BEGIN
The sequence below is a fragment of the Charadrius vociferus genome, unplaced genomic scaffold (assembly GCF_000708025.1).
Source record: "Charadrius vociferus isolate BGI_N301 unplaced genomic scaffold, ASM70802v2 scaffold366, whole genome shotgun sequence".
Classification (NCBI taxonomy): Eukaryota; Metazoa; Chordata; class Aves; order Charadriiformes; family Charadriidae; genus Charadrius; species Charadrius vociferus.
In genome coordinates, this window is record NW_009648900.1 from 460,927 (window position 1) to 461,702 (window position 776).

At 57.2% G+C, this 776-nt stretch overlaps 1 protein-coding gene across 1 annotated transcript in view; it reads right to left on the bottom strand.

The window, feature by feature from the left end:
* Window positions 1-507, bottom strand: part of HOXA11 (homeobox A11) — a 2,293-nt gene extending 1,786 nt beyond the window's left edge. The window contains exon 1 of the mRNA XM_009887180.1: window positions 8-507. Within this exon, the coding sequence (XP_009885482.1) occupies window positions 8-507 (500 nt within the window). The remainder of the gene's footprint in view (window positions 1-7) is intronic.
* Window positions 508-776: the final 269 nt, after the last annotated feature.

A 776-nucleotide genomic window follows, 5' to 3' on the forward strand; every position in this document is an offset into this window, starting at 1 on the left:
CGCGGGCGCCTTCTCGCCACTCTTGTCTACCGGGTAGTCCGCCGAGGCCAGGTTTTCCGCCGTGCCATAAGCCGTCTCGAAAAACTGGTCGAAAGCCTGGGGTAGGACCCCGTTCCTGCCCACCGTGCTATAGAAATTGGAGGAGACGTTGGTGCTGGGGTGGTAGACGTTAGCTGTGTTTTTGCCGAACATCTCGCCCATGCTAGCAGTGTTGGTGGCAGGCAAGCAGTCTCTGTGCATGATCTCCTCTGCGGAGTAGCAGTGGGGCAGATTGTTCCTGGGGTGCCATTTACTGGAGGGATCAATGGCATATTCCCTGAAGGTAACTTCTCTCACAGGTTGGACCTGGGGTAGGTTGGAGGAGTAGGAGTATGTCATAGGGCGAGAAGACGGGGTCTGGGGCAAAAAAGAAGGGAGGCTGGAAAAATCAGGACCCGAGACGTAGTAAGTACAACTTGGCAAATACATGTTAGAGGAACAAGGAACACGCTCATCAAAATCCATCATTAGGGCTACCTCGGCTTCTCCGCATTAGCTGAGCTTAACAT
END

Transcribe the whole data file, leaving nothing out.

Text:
The sequence below is a fragment of the Charadrius vociferus genome, unplaced genomic scaffold (assembly GCF_000708025.1).
Source record: "Charadrius vociferus isolate BGI_N301 unplaced genomic scaffold, ASM70802v2 scaffold366, whole genome shotgun sequence".
Classification (NCBI taxonomy): Eukaryota; Metazoa; Chordata; class Aves; order Charadriiformes; family Charadriidae; genus Charadrius; species Charadrius vociferus.
In genome coordinates, this window is record NW_009648900.1 from 460,927 (window position 1) to 461,702 (window position 776).

At 57.2% G+C, this 776-nt stretch overlaps 1 protein-coding gene across 1 annotated transcript in view; it reads right to left on the bottom strand.

The window, feature by feature from the left end:
* Window positions 1-507, bottom strand: part of HOXA11 (homeobox A11) — a 2,293-nt gene extending 1,786 nt beyond the window's left edge. The window contains exon 1 of the mRNA XM_009887180.1: window positions 8-507. Within this exon, the coding sequence (XP_009885482.1) occupies window positions 8-507 (500 nt within the window). The remainder of the gene's footprint in view (window positions 1-7) is intronic.
* Window positions 508-776: the final 269 nt, after the last annotated feature.

A 776-nucleotide genomic window follows, 5' to 3' on the forward strand; every position in this document is an offset into this window, starting at 1 on the left:
CGCGGGCGCCTTCTCGCCACTCTTGTCTACCGGGTAGTCCGCCGAGGCCAGGTTTTCCGCCGTGCCATAAGCCGTCTCGAAAAACTGGTCGAAAGCCTGGGGTAGGACCCCGTTCCTGCCCACCGTGCTATAGAAATTGGAGGAGACGTTGGTGCTGGGGTGGTAGACGTTAGCTGTGTTTTTGCCGAACATCTCGCCCATGCTAGCAGTGTTGGTGGCAGGCAAGCAGTCTCTGTGCATGATCTCCTCTGCGGAGTAGCAGTGGGGCAGATTGTTCCTGGGGTGCCATTTACTGGAGGGATCAATGGCATATTCCCTGAAGGTAACTTCTCTCACAGGTTGGACCTGGGGTAGGTTGGAGGAGTAGGAGTATGTCATAGGGCGAGAAGACGGGGTCTGGGGCAAAAAAGAAGGGAGGCTGGAAAAATCAGGACCCGAGACGTAGTAAGTACAACTTGGCAAATACATGTTAGAGGAACAAGGAACACGCTCATCAAAATCCATCATTAGGGCTACCTCGGCTTCTCCGCATTAGCTGAGCTTAACAT